Young people reading this might find the following notion strange and archaic, but video games were once released in complete, finished states.
In recent weeks a spate of high profile releases have suffered upon hitting the shelves. DriveClub had ongoing server problems, Halo: The Master Chief Collection's matchmaking was a mess, and Assassin's Creed Unity... oh boy.
Unity is gaming giant Ubisoft's biggest release of 2014, and it's currently teeming bugs: frame-rate issues, clipping, pop-in problems, co-op server issues, and hilariously, glitches like this...
Unity is in such a terrible state Ubisoft have started a live blog to keep fans updated on their efforts to fix things. The general opinion is that most of the problems will be sorted in the coming weeks with patches, but that's no excuse.
To their credit the gaming community is taking the issues in stride and enjoying the problems for how ridiculous they are, but when issues are as widespread as they are in Unity it's time to ask exactly what the hell is happening in the video game industry?
It is clear as day that Unity should not have been released when it was, as it is, and the reason why is obvious...
Over the past few months a number of high profile games have been delayed until next year, such as Batman: Arkham Knight, Battlefield Hardline, Bloodborne, and Evolve. Typically these decisions are met with frustration, but also an understanding that the only possible result is a better game.
If Assassin's Creed Unity had joined them it's safe to say these problems would have been ironed out for the most part, but then Ubisoft would have been left without their biggest seller. It isn't like they're averse to the idea though, last year they delayed new IP Watch Dogs. So why not Assassin's Creed?
Watch Dogs had the benefit of being new and needing to make a good first impression, while Assassin's Creed Unity is just the next in a factory line of Creed titles being churned out annually from multiple development teams.
If Assassin's Creed gets delayed, the whole operation is thrown out of whack, so why bother making big, financially detrimental decisions like that when you can release an unfinished game, enjoy good sales regardless, then bring the game up to scratch later on?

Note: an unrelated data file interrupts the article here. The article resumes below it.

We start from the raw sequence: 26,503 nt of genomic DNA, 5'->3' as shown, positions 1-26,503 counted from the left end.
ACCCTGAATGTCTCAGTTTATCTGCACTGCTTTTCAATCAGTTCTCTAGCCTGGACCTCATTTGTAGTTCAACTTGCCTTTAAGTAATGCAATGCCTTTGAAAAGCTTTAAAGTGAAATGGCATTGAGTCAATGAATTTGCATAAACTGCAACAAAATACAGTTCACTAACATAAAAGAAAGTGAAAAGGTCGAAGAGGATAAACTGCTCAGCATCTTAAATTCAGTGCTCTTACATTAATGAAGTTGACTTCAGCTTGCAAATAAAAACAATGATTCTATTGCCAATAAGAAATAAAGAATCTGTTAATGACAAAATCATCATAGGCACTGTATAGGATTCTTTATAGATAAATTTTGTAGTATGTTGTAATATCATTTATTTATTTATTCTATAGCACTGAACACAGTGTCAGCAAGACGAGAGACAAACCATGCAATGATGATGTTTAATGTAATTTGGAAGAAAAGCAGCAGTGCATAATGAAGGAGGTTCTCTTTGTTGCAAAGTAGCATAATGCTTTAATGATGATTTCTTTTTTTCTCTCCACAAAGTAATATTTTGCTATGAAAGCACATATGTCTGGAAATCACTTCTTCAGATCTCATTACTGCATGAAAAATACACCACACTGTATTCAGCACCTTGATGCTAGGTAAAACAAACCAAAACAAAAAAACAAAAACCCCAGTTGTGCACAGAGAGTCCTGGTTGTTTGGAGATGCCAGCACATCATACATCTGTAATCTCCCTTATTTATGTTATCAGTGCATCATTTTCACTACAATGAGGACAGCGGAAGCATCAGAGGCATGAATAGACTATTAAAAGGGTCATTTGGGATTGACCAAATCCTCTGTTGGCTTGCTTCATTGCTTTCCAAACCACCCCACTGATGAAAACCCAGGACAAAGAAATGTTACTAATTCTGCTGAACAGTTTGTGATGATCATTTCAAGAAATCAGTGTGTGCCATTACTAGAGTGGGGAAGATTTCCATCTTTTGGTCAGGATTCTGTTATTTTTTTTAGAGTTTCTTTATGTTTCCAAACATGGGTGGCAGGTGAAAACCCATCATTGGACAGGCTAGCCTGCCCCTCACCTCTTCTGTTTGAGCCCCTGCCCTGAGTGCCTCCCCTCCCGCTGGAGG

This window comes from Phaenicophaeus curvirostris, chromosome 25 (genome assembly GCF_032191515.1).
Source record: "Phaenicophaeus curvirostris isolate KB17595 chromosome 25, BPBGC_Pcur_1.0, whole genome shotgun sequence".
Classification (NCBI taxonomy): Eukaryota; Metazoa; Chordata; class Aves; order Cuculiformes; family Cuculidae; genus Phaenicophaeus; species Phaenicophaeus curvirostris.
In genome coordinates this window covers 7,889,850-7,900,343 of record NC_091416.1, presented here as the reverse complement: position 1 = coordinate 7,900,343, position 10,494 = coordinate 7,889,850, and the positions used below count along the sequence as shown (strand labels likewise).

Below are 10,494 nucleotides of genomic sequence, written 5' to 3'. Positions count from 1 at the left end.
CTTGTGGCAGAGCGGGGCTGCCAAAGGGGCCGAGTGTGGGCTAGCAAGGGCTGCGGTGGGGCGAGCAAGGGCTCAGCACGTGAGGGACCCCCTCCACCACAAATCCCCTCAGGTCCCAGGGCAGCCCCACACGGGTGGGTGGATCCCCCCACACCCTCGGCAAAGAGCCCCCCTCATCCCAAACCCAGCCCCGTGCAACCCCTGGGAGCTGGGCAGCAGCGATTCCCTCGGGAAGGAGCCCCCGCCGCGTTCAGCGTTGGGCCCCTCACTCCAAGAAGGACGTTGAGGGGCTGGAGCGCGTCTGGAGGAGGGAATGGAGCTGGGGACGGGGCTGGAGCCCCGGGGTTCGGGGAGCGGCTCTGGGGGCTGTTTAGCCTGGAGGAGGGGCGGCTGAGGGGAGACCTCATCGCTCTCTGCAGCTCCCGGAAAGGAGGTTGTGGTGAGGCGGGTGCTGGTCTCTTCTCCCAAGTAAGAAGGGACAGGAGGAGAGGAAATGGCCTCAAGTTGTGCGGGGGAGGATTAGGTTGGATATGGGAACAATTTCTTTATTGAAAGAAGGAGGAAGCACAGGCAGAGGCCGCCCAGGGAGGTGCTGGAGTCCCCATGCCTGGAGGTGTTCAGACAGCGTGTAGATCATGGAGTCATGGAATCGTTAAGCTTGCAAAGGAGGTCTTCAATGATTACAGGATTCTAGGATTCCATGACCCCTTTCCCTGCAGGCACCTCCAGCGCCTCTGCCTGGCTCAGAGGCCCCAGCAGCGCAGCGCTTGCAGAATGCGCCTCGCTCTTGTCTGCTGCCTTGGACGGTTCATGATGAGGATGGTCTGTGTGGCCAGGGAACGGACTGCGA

Consumers know the answer, consumers want to be treated better, but the internet has granted big companies the freedom to continue developing a game after the public has forked over cash for it.
Other games like DriveClub, but also SimCity and Grand Theft Auto: Online, launched with big server issues that in the case of the latter two rendered the game unplayable. To state the obvious: this kind of thing should be tested and servers should be able to handle the obvious demand some games will have.
There's almost an acceptance that these difficulties will occur but that gamers will readily just sit there and accept it. There is outcry for sure, but it will never impact how developers and publishers operate until gamers get fed up and it starts affecting the bottom line.
With every big game that's released heaving with bugs the industry slips further into accepting the Early Access Beta model as its main method of release. "Here take this, test it for us and we'll fix it... promise?" This cannot be accepted as the norm.
The bare minimum consumers should expect from a game is that it can be played perfectly well straight out the box. Yet here we are, feeling the need to say it just in case it wasn't obvious enough.
IBT reviewer's opinion - James Etherington-Smith
I am in the process of reviewing Unity for IBTimes UK, and as a fan of the series I was looking forward to getting stuck into what Ubisoft has been known to do best - produce an entertaining Assassin romp.
Upon firing up the game pre-launch, I was greeted with a patch to download: not a good sign. Being impatient I soldiered on without the patch, playing the version that will be hitting shelves.
My initial thoughts quickly went from 'These graphics are great' to 'Wow this game is buggy'. I've experienced the gamut of issues, from frame rate drops to clumsy traversal and combat glitches - all this before the game has even become interesting at around three hours in.
So I have now installed the first of what will likely be many patches, and over the coming days hope to see an evolution from the £45 public-test version to what should have been the final product.
Keep an eye on IBTimes UK for our upcoming Assassin's Creed Unity review.